On the Border
By Christopher Weir
THEY DON'T TREAT people like this in San Diego or El Segundo," says a border-town activist in Joel Simon's Endangered Mexico: An Environment on the Edge (Sierra Club Books; $27). "Well, we are human beings too."
These human beings, Simon reveals, are the losers in Mexico's dangerous game of environmental roulette. Forced from their native landscapes by desiccated farmlands, cultural disintegration, and entrenched ecological mismanagement, many find themselves working in American-owned border factories, earning 55 cents an hour and living in shantytowns haunted by their employer's toxic detritus.
Is it any wonder, Simon asks, that these human beings should cross the border to seek a better life brokered by agricultural and industrial fat cats gunning for cheap, illegal labor?
Still, Endangered Mexico is not about placing blame but rather about facing grim realities. From the jungles of southern Mexico to the slopes of the Sierra Madre, from the sun-addled shores of Cancún to the acrid industrialism hedging the U.S. border, Endangered Mexico deftly navigates a land on the brink of ecological implosion and illustrates how the foreshocks already affect the United States.
Strangely, Simon's otherwise comprehensive work sidesteps a central question: What role does population growth play in Mexico's environmental conundrums? Only near the very last page does Simon really engage the population dynamic, and even then he quickly dismisses it as relatively insignificant. If Mexico's population explosion--from 25 million people in 1945 to more than 90 million today--is indeed a comparatively minor factor within the context of the country's general environmental mismanagement, then Simon should have proved that point much earlier--and with more compelling discussion about the cultural, religious, practical, or medical forces behind Mexico's population trends.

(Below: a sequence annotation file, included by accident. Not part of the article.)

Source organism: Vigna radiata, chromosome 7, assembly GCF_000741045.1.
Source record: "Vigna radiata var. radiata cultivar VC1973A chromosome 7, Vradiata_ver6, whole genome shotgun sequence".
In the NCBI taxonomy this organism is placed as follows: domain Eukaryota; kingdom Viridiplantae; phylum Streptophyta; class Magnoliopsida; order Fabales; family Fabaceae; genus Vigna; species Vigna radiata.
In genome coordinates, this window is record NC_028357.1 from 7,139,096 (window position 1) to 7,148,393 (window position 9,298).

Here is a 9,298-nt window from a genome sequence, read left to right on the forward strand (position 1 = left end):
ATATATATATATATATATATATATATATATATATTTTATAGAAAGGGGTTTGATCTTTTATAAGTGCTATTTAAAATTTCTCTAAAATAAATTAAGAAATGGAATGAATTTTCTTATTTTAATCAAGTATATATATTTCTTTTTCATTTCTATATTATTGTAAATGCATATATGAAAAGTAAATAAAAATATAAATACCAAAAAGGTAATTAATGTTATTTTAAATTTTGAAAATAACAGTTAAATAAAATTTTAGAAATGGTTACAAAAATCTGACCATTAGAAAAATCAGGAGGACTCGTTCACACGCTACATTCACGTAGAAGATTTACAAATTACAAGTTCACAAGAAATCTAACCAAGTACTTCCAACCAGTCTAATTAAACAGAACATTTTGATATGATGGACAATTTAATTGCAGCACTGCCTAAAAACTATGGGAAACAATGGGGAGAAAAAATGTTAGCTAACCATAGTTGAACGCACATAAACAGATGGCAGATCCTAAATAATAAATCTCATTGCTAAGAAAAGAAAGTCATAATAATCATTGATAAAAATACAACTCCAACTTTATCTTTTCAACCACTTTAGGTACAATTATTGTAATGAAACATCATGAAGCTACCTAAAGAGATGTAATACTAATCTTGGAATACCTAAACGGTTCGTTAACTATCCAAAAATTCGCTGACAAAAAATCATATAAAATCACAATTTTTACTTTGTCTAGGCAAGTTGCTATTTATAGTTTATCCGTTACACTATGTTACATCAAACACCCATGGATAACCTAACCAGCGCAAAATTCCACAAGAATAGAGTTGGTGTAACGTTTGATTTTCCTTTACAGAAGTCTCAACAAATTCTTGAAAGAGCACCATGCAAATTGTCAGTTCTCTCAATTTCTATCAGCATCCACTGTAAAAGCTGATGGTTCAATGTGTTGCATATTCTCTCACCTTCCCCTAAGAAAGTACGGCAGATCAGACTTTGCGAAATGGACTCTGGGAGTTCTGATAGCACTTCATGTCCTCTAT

Nevertheless, Simon's journalistic prowess makes Endangered Mexico an insightful, incisive, and instructive exposé. His reporting is balanced, but not to the point of indecision or spinelessness. His sympathies and passions never descend into illogic, and he is honest about the cultural and socioeconomic currents to which Mexico's ecological emergencies are wired.
Endangered Mexico ultimately dismantles our collective assumptions to reveal a world teeming with complexities, riddles, and contradictions, a world in which increased border patrols and free-trade agreements are mere fingers in the bursting dikes of economic chaos and ecological bankruptcy.
If the United States wants to develop effective immigration and trade policies with regard to Mexico, Simon argues, then it must eventually confront the tough questions posed by Mexico's No. 1 problem: environmental dysfunction.
"The border is too vast and the migrants too determined for enforcement to have more than a limited effect," Simon writes. "The integration between the developed and developing world is not unique to the United States and Mexico. It is part of a global trend. That is why the United States needs to take a greater interest in Mexico's environmental crisis."
Because while it may be nearing midnight in the once-fertile garden of Mexico, it's not too late to turn back the clock. "Nature, like hope," writes Simon, "does not die so easily."
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From the May 22-28, 1997 issue of the Sonoma County Independent
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